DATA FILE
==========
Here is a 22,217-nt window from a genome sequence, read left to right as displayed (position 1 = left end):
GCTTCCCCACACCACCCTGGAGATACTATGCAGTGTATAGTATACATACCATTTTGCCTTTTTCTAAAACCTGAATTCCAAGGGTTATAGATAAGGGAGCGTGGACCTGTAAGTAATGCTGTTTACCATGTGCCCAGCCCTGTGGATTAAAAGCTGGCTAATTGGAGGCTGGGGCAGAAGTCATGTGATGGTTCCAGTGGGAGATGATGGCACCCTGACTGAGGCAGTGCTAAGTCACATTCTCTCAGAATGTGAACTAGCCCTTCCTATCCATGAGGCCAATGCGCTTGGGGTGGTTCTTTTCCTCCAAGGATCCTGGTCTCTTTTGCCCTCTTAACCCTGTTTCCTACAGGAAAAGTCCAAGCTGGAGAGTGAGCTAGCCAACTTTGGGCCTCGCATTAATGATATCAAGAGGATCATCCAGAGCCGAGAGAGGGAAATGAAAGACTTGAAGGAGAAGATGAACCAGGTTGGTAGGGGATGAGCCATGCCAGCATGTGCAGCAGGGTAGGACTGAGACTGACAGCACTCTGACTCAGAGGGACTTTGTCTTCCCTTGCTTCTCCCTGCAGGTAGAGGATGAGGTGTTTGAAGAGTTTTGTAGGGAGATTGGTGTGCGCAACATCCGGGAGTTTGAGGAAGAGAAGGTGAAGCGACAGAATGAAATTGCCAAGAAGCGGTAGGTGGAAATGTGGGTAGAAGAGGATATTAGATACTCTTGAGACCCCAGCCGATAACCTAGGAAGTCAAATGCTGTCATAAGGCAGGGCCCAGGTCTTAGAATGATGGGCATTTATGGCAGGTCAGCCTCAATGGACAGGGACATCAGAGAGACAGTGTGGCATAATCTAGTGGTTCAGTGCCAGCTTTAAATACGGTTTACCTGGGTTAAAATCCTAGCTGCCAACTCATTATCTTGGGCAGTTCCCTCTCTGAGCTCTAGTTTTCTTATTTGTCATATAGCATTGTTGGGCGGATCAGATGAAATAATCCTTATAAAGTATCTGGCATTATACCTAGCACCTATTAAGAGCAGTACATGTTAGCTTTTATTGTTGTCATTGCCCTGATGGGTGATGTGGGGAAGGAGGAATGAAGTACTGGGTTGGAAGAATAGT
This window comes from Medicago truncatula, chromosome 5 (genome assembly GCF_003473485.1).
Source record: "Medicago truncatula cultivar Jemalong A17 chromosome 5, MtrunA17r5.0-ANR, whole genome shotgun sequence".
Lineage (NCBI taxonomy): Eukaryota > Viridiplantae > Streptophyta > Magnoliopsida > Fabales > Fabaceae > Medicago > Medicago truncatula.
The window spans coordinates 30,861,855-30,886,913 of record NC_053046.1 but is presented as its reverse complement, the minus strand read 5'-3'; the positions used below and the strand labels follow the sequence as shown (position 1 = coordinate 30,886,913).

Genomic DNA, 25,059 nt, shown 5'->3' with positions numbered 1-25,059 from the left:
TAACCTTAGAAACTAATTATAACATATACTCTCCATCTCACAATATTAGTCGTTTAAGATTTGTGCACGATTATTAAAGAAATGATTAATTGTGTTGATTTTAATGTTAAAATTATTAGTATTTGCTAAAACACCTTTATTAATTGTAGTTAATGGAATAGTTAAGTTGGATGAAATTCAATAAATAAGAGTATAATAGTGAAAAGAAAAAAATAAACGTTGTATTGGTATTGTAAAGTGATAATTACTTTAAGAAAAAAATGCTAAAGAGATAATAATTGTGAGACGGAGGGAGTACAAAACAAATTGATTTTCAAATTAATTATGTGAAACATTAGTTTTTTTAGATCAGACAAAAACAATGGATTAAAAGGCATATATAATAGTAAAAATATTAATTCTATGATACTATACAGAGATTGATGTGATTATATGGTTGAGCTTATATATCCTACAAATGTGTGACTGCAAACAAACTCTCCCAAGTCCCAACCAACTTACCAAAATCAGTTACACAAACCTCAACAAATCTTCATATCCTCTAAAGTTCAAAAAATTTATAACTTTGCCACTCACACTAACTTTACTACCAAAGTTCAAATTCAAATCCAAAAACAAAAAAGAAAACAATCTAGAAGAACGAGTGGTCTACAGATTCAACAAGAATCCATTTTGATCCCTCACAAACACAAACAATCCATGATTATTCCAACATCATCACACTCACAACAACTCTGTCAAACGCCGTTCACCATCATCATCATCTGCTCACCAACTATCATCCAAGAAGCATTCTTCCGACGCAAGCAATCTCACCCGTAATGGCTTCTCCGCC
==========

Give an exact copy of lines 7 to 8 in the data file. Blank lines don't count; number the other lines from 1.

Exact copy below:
Genomic DNA, 25,059 nt, shown 5'->3' with positions numbered 1-25,059 from the left:
TAACCTTAGAAACTAATTATAACATATACTCTCCATCTCACAATATTAGTCGTTTAAGATTTGTGCACGATTATTAAAGAAATGATTAATTGTGTTGATTTTAATGTTAAAATTATTAGTATTTGCTAAAACACCTTTATTAATTGTAGTTAATGGAATAGTTAAGTTGGATGAAATTCAATAAATAAGAGTATAATAGTGAAAAGAAAAAAATAAACGTTGTATTGGTATTGTAAAGTGATAATTACTTTAAGAAAAAAATGCTAAAGAGATAATAATTGTGAGACGGAGGGAGTACAAAACAAATTGATTTTCAAATTAATTATGTGAAACATTAGTTTTTTTAGATCAGACAAAAACAATGGATTAAAAGGCATATATAATAGTAAAAATATTAATTCTATGATACTATACAGAGATTGATGTGATTATATGGTTGAGCTTATATATCCTACAAATGTGTGACTGCAAACAAACTCTCCCAAGTCCCAACCAACTTACCAAAATCAGTTACACAAACCTCAACAAATCTTCATATCCTCTAAAGTTCAAAAAATTTATAACTTTGCCACTCACACTAACTTTACTACCAAAGTTCAAATTCAAATCCAAAAACAAAAAAGAAAACAATCTAGAAGAACGAGTGGTCTACAGATTCAACAAGAATCCATTTTGATCCCTCACAAACACAAACAATCCATGATTATTCCAACATCATCACACTCACAACAACTCTGTCAAACGCCGTTCACCATCATCATCATCTGCTCACCAACTATCATCCAAGAAGCATTCTTCCGACGCAAGCAATCTCACCCGTAATGGCTTCTCCGCC